2

There is here but one suit, and that between Stephen Feike, the plaintiff, a citizen of Ohio, on one side, and the several defendants, one a citizen of Pennsylvania and the others citizens of Ohio, on the other side. It is conceded that the petition was filed too late for a removal under the act of 1875, and that the iron company is not entitied to a removal on its separate petition under the third subdivision of section 639, Rev. St., unless because its cross-petition presents a separate controversy in the suit in which that company alone appears as plaintiff and all the other parties as defendant. It was decided at the present term in Jefferson v. Driver, 117 U.S. 272, S. C. ante, 729, that the provision for a removal of a separable controversy in the second subdivision of section 639 did not apply to removals under the third subdivision; but it is now argued that this cannot be so, because the original local prejudice act of March 2, 1867, (14 St. 558, c. 196,) was enacted as an amendment of the removal act of July 27, 1866, (14 St. 306, c. 288,) which had no other purpose than to authorize the removal of separable controversies. The law which governs this subject now is all found in section 639, and it was decided in U. S. v. Bowen, 100 U. S. 508, that 'the Revised Statutes of the United States must be accepted as the law on the subjects which they embrace as it existed on the first of December, 1873. When their meaning is plain, the court cannot recur to the original statutes to see if errors were committed in revising them, but it may do so when necessary to construe doubtful language used in the revision.'

3

There is nothing of doubtful meaning in this section. It is divided into three subdivisions, all relating to the removal of suits, but each providing for a separate class. The first embraces the cases provided for in section 12 of the judiciary act of 1789 (1 St. 79, c. 20;) the second for cases in which there is a separable controversy; and the third for cases affected by prejudice or local influence. Each subdivision is complete in itself, and in no way depends on any other. Each describes the particular class of suits to which it relates, and without reference to the others. The language of the third subdivision is: 'When a suit is between a citizen of the state in which it is brought and a citizen of another state, it may be so removed on the petition of the latter,' if he files with his petition 'an affidavit that he has reason to believe, and does believe, that, from prejudice and local influence, he will not be able to obtain justice in such state court.' This is the language, substantially, of the act of March 2, 1867, (14 St. 559,) as to which it was held in Sewing-machine Cases, 18 Wall. 553, Vannevar v. Bryant, 21 Wall. 41, and Myers v. Swann, 107 U. S. 547, S. C. 2 Sup. Ct. Rep. 685, that there could be no removal under that act if all the parties on one side of the suit were not citizens of different states from those on the other. In the last case it was added: 'It is not enough that there be a separable controversy between parties having the necessary citizenship, nor that the principal controversy is between citizens of different states. If there are necessary parties on one side of the suit citizens of the same state with those on the other, the circuit court cannot take jurisdiction.'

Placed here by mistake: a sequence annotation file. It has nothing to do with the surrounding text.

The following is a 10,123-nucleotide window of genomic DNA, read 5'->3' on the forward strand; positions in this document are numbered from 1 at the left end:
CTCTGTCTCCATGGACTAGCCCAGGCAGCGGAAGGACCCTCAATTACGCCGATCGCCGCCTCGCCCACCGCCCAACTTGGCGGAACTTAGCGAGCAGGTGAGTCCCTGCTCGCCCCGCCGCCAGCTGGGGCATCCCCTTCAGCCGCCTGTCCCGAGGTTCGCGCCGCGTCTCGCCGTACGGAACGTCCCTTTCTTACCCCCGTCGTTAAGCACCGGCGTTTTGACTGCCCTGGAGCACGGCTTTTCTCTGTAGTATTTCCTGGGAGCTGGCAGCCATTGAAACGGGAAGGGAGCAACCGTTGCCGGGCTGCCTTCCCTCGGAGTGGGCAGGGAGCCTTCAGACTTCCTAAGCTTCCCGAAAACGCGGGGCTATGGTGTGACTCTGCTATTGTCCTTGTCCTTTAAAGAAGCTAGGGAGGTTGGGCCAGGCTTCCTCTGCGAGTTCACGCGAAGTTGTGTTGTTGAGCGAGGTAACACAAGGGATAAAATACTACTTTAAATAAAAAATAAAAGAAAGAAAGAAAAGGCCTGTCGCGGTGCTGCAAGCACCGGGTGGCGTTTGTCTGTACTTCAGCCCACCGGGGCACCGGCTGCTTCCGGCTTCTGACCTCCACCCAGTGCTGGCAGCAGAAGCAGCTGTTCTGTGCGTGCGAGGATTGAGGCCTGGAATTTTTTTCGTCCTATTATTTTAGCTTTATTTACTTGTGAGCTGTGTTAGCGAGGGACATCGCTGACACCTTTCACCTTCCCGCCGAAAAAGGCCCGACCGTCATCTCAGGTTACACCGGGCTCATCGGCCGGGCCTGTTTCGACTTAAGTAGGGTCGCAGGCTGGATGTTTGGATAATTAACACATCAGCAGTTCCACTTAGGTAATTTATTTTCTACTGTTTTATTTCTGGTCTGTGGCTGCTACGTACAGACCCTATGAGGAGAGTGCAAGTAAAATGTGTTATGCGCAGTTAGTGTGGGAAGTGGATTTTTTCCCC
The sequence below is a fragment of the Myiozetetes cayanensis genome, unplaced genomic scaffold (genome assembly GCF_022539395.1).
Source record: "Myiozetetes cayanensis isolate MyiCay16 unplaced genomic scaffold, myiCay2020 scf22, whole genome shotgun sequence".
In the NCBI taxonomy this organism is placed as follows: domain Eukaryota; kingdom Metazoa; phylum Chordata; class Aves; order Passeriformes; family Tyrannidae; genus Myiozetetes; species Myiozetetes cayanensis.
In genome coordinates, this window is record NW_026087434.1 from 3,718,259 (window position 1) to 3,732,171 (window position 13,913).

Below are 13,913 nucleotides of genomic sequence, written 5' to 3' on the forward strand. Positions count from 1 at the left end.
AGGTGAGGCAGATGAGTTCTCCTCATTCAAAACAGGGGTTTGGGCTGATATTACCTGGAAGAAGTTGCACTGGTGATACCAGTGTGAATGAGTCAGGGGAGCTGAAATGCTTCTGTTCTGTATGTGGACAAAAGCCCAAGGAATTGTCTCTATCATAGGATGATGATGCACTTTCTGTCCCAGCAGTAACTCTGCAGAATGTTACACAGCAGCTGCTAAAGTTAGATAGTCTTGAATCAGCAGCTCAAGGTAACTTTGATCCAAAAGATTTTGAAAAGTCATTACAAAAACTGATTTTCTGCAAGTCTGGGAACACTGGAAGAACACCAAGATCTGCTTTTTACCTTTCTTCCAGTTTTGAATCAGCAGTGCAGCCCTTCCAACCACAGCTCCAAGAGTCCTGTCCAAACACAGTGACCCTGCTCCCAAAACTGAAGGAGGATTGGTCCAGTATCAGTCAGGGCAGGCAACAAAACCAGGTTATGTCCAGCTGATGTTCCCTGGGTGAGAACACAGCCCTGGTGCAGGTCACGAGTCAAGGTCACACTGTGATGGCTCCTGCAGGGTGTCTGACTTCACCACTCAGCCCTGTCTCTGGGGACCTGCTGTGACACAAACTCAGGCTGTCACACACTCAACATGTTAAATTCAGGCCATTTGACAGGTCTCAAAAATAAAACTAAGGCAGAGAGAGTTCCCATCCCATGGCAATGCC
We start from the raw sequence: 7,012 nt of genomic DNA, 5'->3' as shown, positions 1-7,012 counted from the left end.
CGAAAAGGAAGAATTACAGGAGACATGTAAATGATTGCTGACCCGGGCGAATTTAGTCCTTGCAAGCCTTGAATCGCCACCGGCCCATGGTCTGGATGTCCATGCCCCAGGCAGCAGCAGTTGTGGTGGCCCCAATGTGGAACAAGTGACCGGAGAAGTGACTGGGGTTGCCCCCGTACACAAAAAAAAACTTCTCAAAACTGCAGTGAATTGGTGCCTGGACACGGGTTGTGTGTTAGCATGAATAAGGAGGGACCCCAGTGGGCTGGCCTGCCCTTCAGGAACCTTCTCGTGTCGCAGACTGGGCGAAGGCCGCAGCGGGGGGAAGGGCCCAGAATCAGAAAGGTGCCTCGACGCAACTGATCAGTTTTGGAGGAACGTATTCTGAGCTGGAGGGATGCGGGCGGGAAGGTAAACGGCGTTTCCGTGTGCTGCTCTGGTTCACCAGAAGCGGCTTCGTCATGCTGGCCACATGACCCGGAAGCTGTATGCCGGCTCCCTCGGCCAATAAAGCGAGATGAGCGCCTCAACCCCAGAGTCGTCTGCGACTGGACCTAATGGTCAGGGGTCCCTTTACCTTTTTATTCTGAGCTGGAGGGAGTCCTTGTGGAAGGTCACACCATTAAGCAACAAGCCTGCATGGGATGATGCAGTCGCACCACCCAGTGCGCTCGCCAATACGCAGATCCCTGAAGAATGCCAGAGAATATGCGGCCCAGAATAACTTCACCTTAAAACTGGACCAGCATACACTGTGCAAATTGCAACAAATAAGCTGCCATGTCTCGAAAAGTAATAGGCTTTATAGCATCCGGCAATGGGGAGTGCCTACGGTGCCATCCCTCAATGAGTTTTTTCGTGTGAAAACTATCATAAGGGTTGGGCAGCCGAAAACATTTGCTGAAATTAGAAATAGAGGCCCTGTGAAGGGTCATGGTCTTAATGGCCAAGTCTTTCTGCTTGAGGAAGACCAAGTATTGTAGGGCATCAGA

4

We see no reason for departing from the decisions which have thus been made, and the order remanding the suit is affirmed.